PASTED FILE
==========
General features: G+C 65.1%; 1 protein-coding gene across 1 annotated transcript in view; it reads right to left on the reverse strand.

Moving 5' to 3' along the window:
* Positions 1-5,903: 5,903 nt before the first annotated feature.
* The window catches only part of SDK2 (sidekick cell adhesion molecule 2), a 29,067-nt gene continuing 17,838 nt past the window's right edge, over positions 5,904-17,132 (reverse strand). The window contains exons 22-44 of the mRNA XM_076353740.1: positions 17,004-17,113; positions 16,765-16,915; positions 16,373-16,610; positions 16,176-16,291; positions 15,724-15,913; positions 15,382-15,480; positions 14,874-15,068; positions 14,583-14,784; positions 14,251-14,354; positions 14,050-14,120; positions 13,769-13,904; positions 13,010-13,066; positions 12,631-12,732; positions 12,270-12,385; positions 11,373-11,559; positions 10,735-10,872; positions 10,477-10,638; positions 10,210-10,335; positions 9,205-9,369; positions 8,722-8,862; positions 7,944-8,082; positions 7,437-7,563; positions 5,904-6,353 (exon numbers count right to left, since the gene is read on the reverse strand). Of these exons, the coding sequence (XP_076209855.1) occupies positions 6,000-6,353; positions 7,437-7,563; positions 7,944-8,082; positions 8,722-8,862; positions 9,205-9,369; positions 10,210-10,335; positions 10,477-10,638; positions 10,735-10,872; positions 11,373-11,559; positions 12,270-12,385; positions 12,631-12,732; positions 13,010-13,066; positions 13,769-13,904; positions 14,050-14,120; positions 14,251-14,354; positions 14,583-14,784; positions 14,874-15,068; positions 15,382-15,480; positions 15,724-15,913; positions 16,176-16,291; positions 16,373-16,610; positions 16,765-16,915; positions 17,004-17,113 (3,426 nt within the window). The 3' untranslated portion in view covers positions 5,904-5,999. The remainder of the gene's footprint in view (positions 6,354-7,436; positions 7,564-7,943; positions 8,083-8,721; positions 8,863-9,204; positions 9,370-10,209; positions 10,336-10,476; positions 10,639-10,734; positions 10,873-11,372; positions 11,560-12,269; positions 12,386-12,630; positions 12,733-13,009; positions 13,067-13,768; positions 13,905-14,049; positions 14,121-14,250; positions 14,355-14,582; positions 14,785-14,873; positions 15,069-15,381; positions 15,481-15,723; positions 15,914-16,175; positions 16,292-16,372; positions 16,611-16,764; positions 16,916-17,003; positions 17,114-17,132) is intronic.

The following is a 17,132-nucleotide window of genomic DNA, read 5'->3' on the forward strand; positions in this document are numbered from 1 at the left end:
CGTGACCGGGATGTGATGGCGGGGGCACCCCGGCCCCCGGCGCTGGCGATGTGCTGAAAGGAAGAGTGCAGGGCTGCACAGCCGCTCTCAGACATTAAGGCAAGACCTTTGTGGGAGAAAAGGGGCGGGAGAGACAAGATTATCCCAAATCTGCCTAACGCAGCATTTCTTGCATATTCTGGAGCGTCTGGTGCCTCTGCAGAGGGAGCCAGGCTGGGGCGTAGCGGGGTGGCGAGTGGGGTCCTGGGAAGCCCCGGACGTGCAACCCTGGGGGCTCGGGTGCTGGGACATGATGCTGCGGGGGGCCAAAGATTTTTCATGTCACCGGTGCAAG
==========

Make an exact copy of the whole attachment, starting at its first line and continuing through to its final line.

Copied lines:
General features: G+C 65.1%; 1 protein-coding gene across 1 annotated transcript in view; it reads right to left on the reverse strand.

Moving 5' to 3' along the window:
* Positions 1-5,903: 5,903 nt before the first annotated feature.
* The window catches only part of SDK2 (sidekick cell adhesion molecule 2), a 29,067-nt gene continuing 17,838 nt past the window's right edge, over positions 5,904-17,132 (reverse strand). The window contains exons 22-44 of the mRNA XM_076353740.1: positions 17,004-17,113; positions 16,765-16,915; positions 16,373-16,610; positions 16,176-16,291; positions 15,724-15,913; positions 15,382-15,480; positions 14,874-15,068; positions 14,583-14,784; positions 14,251-14,354; positions 14,050-14,120; positions 13,769-13,904; positions 13,010-13,066; positions 12,631-12,732; positions 12,270-12,385; positions 11,373-11,559; positions 10,735-10,872; positions 10,477-10,638; positions 10,210-10,335; positions 9,205-9,369; positions 8,722-8,862; positions 7,944-8,082; positions 7,437-7,563; positions 5,904-6,353 (exon numbers count right to left, since the gene is read on the reverse strand). Of these exons, the coding sequence (XP_076209855.1) occupies positions 6,000-6,353; positions 7,437-7,563; positions 7,944-8,082; positions 8,722-8,862; positions 9,205-9,369; positions 10,210-10,335; positions 10,477-10,638; positions 10,735-10,872; positions 11,373-11,559; positions 12,270-12,385; positions 12,631-12,732; positions 13,010-13,066; positions 13,769-13,904; positions 14,050-14,120; positions 14,251-14,354; positions 14,583-14,784; positions 14,874-15,068; positions 15,382-15,480; positions 15,724-15,913; positions 16,176-16,291; positions 16,373-16,610; positions 16,765-16,915; positions 17,004-17,113 (3,426 nt within the window). The 3' untranslated portion in view covers positions 5,904-5,999. The remainder of the gene's footprint in view (positions 6,354-7,436; positions 7,564-7,943; positions 8,083-8,721; positions 8,863-9,204; positions 9,370-10,209; positions 10,336-10,476; positions 10,639-10,734; positions 10,873-11,372; positions 11,560-12,269; positions 12,386-12,630; positions 12,733-13,009; positions 13,067-13,768; positions 13,905-14,049; positions 14,121-14,250; positions 14,355-14,582; positions 14,785-14,873; positions 15,069-15,381; positions 15,481-15,723; positions 15,914-16,175; positions 16,292-16,372; positions 16,611-16,764; positions 16,916-17,003; positions 17,114-17,132) is intronic.

The following is a 17,132-nucleotide window of genomic DNA, read 5'->3' on the forward strand; positions in this document are numbered from 1 at the left end:
CGTGACCGGGATGTGATGGCGGGGGCACCCCGGCCCCCGGCGCTGGCGATGTGCTGAAAGGAAGAGTGCAGGGCTGCACAGCCGCTCTCAGACATTAAGGCAAGACCTTTGTGGGAGAAAAGGGGCGGGAGAGACAAGATTATCCCAAATCTGCCTAACGCAGCATTTCTTGCATATTCTGGAGCGTCTGGTGCCTCTGCAGAGGGAGCCAGGCTGGGGCGTAGCGGGGTGGCGAGTGGGGTCCTGGGAAGCCCCGGACGTGCAACCCTGGGGGCTCGGGTGCTGGGACATGATGCTGCGGGGGGCCAAAGATTTTTCATGTCACCGGTGCAAG